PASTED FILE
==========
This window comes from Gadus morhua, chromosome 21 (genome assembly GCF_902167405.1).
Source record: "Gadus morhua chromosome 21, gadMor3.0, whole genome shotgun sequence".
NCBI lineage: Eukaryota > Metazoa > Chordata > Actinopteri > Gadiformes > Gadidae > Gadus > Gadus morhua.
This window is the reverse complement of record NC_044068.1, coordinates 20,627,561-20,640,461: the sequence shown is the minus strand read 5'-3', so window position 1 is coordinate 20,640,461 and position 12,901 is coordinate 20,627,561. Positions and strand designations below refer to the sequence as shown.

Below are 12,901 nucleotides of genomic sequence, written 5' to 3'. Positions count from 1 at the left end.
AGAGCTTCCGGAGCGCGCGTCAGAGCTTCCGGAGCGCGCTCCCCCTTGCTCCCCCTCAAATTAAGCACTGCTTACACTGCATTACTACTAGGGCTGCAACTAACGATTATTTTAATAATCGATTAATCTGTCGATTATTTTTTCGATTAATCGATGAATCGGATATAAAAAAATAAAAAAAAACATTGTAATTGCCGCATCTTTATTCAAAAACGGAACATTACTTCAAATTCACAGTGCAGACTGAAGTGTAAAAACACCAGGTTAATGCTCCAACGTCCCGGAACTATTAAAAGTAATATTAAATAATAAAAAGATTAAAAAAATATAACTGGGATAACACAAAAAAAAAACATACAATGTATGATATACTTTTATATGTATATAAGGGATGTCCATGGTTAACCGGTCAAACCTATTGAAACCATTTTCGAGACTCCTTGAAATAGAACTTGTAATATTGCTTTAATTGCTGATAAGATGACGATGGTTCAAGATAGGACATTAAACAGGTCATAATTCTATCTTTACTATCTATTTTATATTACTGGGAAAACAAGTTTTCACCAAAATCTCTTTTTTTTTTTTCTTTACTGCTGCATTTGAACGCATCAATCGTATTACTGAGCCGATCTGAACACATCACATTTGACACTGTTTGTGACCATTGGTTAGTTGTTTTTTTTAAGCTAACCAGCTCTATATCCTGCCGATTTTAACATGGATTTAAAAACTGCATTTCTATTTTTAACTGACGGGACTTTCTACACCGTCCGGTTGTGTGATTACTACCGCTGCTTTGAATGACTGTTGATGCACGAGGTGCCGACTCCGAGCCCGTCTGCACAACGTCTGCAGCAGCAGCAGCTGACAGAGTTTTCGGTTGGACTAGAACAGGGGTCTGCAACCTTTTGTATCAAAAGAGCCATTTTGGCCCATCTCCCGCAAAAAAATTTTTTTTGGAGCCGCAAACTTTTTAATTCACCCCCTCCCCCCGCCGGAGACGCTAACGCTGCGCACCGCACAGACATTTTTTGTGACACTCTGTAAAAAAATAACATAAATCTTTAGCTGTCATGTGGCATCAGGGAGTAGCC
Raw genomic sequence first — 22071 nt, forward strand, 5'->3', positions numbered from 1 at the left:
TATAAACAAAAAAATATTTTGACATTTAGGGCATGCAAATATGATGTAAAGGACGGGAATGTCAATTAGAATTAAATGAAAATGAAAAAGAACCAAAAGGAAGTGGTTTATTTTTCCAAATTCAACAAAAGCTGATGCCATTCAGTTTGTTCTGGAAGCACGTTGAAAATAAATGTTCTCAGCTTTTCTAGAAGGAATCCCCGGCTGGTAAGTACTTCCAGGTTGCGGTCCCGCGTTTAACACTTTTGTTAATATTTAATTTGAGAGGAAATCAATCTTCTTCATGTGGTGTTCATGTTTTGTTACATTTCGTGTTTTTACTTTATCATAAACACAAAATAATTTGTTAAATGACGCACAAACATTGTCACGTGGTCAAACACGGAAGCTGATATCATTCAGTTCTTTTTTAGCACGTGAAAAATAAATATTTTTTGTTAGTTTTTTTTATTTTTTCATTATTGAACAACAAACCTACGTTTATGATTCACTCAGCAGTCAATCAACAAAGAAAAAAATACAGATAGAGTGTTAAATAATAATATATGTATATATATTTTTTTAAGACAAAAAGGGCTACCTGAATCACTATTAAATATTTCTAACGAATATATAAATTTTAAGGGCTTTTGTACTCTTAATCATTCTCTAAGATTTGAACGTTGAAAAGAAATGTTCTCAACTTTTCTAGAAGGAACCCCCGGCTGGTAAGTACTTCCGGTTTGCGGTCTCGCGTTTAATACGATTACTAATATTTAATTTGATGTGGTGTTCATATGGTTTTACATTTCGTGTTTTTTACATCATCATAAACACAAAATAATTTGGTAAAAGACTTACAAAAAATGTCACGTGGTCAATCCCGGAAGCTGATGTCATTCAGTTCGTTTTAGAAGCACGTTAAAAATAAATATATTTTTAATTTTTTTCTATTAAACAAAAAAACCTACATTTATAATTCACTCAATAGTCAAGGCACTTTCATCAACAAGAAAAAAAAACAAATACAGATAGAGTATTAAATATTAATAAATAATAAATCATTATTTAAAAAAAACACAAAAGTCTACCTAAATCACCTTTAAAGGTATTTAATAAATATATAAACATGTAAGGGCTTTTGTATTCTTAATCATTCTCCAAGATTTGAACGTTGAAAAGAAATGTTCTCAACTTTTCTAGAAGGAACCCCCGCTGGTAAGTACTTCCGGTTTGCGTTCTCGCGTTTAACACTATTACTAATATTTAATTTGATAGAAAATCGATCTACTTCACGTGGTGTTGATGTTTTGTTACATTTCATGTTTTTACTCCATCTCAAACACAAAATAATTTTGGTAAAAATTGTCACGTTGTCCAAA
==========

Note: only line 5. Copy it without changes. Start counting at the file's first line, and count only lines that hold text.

Below are 12,901 nucleotides of genomic sequence, written 5' to 3'. Positions count from 1 at the left end.